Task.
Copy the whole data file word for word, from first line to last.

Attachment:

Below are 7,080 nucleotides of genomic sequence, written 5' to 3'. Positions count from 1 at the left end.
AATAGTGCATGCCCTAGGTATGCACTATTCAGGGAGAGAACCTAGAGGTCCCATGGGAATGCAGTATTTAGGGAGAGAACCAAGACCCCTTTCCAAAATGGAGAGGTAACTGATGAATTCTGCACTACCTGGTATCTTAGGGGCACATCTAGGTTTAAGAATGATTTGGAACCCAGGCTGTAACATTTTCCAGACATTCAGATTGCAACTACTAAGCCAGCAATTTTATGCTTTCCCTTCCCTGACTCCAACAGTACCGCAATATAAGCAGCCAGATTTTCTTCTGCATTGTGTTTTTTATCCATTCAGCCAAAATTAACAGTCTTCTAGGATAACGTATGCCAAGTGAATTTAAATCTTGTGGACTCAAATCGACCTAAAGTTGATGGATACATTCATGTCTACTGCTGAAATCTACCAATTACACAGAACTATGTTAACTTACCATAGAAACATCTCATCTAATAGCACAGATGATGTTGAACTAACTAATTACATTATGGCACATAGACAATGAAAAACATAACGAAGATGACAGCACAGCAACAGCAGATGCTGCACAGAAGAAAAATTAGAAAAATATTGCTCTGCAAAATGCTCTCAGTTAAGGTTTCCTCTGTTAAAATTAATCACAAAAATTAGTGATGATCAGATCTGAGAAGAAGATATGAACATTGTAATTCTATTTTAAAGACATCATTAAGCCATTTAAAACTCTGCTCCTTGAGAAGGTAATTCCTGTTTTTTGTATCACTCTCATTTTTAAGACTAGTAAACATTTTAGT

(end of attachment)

Below are 7,080 nucleotides of genomic sequence, written 5' to 3'. Positions count from 1 at the left end.
AATAGTGCATGCCCTAGGTATGCACTATTCAGGGAGAGAACCTAGAGGTCCCATGGGAATGCAGTATTTAGGGAGAGAACCAAGACCCCTTTCCAAAATGGAGAGGTAACTGATGAATTCTGCACTACCTGGTATCTTAGGGGCACATCTAGGTTTAAGAATGATTTGGAACCCAGGCTGTAACATTTTCCAGACATTCAGATTGCAACTACTAAGCCAGCAATTTTATGCTTTCCCTTCCCTGACTCCAACAGTACCGCAATATAAGCAGCCAGATTTTCTTCTGCATTGTGTTTTTTATCCATTCAGCCAAAATTAACAGTCTTCTAGGATAACGTATGCCAAGTGAATTTAAATCTTGTGGACTCAAATCGACCTAAAGTTGATGGATACATTCATGTCTACTGCTGAAATCTACCAATTACACAGAACTATGTTAACTTACCATAGAAACATCTCATCTAATAGCACAGATGATGTTGAACTAACTAATTACATTATGGCACATAGACAATGAAAAACATAACGAAGATGACAGCACAGCAACAGCAGATGCTGCACAGAAGAAAAATTAGAAAAATATTGCTCTGCAAAATGCTCTCAGTTAAGGTTTCCTCTGTTAAAATTAATCACAAAAATTAGTGATGATCAGATCTGAGAAGAAGATATGAACATTGTAATTCTATTTTAAAGACATCATTAAGCCATTTAAAACTCTGCTCCTTGAGAAGGTAATTCCTGTTTTTTGTATCACTCTCATTTTTAAGACTAGTAAACATTTTAGT